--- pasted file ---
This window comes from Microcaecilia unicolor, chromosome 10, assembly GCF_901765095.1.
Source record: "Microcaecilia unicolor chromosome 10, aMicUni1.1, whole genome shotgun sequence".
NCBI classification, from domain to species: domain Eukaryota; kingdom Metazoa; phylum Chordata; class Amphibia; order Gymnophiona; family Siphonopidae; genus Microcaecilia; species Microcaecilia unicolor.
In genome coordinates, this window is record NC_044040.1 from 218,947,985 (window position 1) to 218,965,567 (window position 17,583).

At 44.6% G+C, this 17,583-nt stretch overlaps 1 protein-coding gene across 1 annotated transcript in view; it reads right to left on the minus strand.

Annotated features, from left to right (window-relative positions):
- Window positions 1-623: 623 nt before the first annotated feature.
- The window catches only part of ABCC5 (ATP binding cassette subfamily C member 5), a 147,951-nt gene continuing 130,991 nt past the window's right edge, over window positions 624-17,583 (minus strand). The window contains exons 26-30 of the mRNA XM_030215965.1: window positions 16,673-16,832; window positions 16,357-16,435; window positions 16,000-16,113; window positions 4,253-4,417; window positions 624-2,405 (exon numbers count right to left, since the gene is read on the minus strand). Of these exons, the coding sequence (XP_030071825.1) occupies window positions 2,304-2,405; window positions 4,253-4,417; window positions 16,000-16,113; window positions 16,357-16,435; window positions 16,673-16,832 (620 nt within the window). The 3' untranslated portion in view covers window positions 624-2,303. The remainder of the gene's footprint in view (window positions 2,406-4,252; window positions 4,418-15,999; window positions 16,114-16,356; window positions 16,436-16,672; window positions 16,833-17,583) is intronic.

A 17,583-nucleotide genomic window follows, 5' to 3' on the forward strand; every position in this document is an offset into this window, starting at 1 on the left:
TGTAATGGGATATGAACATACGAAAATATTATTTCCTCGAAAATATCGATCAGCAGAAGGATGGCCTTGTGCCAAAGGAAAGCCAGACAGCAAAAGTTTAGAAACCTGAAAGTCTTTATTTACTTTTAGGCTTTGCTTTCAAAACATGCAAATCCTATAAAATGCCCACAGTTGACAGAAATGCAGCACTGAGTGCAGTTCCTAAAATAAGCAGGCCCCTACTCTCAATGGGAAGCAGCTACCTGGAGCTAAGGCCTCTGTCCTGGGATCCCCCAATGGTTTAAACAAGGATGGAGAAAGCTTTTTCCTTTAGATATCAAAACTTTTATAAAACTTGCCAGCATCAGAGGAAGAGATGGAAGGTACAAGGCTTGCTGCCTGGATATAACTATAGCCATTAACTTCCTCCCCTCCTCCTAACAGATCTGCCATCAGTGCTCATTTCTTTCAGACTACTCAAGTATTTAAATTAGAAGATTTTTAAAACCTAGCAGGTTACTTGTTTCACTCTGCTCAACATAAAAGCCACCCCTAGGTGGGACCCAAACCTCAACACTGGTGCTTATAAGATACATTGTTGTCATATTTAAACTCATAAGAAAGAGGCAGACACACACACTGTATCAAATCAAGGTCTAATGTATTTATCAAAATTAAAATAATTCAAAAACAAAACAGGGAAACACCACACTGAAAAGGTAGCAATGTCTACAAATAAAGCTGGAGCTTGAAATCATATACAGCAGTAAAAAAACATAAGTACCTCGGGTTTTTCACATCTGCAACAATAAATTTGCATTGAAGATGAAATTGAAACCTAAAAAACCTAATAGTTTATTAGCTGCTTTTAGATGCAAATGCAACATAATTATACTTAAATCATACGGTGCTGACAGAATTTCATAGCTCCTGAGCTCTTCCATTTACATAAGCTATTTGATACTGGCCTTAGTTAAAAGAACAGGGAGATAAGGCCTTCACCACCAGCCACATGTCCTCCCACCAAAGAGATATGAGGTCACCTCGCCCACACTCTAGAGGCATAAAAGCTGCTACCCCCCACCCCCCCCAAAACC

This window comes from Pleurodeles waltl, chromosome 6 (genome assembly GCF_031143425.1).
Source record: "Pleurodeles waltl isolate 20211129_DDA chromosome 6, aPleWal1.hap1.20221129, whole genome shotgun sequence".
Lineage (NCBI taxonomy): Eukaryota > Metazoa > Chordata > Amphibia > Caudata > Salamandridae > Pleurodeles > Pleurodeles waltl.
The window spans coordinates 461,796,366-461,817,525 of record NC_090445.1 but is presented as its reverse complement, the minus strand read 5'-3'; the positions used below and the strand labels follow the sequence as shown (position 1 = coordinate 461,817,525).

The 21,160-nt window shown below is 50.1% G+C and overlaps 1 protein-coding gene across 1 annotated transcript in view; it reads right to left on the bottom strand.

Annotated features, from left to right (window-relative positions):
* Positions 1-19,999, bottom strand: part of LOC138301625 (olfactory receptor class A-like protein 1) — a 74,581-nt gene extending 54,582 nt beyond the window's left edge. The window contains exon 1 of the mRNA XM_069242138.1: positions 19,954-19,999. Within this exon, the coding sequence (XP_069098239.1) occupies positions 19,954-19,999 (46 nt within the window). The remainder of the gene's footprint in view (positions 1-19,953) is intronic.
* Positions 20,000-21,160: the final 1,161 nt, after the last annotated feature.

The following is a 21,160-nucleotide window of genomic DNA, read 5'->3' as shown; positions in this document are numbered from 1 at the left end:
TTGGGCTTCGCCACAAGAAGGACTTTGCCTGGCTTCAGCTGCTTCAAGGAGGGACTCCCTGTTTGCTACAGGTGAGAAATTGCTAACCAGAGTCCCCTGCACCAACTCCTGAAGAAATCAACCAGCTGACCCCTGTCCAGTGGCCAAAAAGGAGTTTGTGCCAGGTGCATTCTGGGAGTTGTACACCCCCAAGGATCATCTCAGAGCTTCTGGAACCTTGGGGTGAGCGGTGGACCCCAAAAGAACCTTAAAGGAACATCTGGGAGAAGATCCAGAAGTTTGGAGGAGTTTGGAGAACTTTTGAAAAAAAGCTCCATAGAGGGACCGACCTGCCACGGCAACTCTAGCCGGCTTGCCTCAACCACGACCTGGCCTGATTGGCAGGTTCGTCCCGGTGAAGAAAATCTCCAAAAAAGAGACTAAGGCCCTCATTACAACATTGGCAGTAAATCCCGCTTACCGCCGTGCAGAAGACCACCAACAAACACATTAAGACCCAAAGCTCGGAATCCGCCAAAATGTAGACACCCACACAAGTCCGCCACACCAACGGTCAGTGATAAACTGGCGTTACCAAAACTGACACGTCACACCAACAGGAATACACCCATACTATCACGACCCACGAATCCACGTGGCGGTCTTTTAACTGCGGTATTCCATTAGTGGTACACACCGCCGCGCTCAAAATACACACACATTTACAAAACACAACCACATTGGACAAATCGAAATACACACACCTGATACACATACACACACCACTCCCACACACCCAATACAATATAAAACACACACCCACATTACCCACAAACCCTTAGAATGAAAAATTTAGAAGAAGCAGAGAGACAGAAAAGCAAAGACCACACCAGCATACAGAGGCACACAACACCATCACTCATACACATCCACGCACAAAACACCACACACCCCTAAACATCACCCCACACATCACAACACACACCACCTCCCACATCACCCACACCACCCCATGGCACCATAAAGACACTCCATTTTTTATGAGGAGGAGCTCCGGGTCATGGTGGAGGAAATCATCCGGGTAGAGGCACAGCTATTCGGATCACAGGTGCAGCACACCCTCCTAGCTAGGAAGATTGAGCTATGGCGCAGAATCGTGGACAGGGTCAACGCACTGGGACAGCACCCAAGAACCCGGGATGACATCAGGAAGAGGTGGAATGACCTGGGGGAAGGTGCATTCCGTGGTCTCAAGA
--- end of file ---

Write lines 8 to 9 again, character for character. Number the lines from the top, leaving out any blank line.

- The window catches only part of ABCC5 (ATP binding cassette subfamily C member 5), a 147,951-nt gene continuing 130,991 nt past the window's right edge, over window positions 624-17,583 (minus strand). The window contains exons 26-30 of the mRNA XM_030215965.1: window positions 16,673-16,832; window positions 16,357-16,435; window positions 16,000-16,113; window positions 4,253-4,417; window positions 624-2,405 (exon numbers count right to left, since the gene is read on the minus strand). Of these exons, the coding sequence (XP_030071825.1) occupies window positions 2,304-2,405; window positions 4,253-4,417; window positions 16,000-16,113; window positions 16,357-16,435; window positions 16,673-16,832 (620 nt within the window). The 3' untranslated portion in view covers window positions 624-2,303. The remainder of the gene's footprint in view (window positions 2,406-4,252; window positions 4,418-15,999; window positions 16,114-16,356; window positions 16,436-16,672; window positions 16,833-17,583) is intronic.

A 17,583-nucleotide genomic window follows, 5' to 3' on the forward strand; every position in this document is an offset into this window, starting at 1 on the left: